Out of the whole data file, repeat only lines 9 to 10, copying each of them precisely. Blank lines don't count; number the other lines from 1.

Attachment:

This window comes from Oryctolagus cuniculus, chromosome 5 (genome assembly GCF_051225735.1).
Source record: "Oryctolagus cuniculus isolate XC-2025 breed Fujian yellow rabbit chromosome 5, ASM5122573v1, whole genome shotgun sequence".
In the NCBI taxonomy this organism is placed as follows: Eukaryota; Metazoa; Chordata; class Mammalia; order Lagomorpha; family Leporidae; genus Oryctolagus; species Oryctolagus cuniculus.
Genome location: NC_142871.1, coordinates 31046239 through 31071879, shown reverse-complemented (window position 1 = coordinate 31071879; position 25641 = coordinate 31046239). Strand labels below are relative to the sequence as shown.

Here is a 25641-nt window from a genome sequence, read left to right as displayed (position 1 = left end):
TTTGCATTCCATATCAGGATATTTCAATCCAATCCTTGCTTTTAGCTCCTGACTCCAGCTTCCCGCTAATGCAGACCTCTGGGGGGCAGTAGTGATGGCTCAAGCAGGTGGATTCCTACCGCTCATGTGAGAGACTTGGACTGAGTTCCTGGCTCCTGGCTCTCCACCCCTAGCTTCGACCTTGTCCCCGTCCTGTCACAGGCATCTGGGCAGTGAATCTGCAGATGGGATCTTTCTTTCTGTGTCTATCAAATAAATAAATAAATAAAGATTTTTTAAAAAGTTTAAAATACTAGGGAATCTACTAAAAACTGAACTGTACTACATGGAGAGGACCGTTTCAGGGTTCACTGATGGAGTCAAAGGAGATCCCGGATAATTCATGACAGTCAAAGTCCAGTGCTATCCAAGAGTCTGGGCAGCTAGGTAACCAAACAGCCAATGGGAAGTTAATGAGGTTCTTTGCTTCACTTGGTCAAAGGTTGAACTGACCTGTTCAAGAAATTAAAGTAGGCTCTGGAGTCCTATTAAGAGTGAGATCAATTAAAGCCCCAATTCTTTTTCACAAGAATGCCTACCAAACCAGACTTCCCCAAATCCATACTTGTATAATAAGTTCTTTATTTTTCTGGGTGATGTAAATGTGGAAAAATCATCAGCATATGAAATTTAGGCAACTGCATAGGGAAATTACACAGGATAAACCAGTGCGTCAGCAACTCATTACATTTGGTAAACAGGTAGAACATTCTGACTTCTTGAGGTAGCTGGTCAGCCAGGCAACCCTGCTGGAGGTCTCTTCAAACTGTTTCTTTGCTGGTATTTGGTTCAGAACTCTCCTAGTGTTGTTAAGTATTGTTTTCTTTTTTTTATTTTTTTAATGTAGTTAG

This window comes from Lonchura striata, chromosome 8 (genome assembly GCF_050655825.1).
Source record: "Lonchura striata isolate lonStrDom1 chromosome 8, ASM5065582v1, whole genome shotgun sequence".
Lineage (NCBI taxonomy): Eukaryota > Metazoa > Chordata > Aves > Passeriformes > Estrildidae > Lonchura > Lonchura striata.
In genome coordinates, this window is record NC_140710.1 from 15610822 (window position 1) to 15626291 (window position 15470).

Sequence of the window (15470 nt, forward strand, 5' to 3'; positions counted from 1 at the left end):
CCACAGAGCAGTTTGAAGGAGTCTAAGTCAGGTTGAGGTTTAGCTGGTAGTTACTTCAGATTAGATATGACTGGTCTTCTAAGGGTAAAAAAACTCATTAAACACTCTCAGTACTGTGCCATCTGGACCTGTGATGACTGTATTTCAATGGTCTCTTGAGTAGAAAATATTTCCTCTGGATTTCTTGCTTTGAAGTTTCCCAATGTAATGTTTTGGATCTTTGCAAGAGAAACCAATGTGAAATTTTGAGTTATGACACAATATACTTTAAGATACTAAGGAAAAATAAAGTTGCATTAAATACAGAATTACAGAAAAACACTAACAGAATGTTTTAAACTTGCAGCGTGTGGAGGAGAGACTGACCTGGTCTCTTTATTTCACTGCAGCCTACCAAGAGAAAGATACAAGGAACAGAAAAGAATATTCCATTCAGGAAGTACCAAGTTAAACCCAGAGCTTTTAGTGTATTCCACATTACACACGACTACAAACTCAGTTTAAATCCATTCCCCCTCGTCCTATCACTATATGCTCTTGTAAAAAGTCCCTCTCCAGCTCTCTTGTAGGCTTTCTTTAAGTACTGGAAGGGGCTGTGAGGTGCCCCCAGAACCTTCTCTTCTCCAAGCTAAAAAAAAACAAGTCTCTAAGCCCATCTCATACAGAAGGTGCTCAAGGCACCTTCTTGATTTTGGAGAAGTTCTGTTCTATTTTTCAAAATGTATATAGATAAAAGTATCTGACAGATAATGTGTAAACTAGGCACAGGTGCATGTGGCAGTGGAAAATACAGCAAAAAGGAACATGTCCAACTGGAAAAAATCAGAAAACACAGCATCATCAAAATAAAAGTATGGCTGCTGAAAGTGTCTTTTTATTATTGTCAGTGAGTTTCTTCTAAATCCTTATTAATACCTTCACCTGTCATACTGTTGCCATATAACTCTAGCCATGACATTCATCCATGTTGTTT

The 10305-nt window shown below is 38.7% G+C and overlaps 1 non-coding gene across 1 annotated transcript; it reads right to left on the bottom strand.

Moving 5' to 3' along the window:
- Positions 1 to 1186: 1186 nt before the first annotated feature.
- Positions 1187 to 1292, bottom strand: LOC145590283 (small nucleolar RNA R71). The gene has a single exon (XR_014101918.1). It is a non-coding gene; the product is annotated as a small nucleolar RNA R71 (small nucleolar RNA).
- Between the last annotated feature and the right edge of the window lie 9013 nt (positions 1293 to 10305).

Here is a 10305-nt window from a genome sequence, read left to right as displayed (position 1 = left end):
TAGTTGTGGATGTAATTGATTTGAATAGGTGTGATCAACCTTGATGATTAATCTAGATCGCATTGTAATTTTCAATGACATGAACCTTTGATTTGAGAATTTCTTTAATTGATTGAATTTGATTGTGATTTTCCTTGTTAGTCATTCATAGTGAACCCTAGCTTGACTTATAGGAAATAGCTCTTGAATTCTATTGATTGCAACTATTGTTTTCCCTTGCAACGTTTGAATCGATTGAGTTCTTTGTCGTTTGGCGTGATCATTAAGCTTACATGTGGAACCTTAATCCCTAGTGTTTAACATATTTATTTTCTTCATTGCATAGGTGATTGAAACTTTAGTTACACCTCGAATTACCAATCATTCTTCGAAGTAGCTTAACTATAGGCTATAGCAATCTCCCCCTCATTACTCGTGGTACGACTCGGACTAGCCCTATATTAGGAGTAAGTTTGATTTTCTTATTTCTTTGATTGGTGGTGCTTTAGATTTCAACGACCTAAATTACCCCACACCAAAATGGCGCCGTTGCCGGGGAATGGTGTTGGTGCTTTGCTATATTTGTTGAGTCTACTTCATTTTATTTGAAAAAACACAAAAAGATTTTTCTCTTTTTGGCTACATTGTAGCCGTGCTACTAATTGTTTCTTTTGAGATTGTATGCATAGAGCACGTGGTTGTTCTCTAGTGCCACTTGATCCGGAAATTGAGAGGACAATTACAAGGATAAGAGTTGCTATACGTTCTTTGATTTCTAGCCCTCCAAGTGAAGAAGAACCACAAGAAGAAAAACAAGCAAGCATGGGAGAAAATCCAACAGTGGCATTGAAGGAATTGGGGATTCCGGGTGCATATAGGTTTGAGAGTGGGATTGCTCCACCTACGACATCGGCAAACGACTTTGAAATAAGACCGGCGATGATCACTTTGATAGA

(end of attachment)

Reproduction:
Lineage (NCBI taxonomy): Eukaryota > Metazoa > Chordata > Aves > Passeriformes > Estrildidae > Lonchura > Lonchura striata.
In genome coordinates, this window is record NC_140710.1 from 15610822 (window position 1) to 15626291 (window position 15470).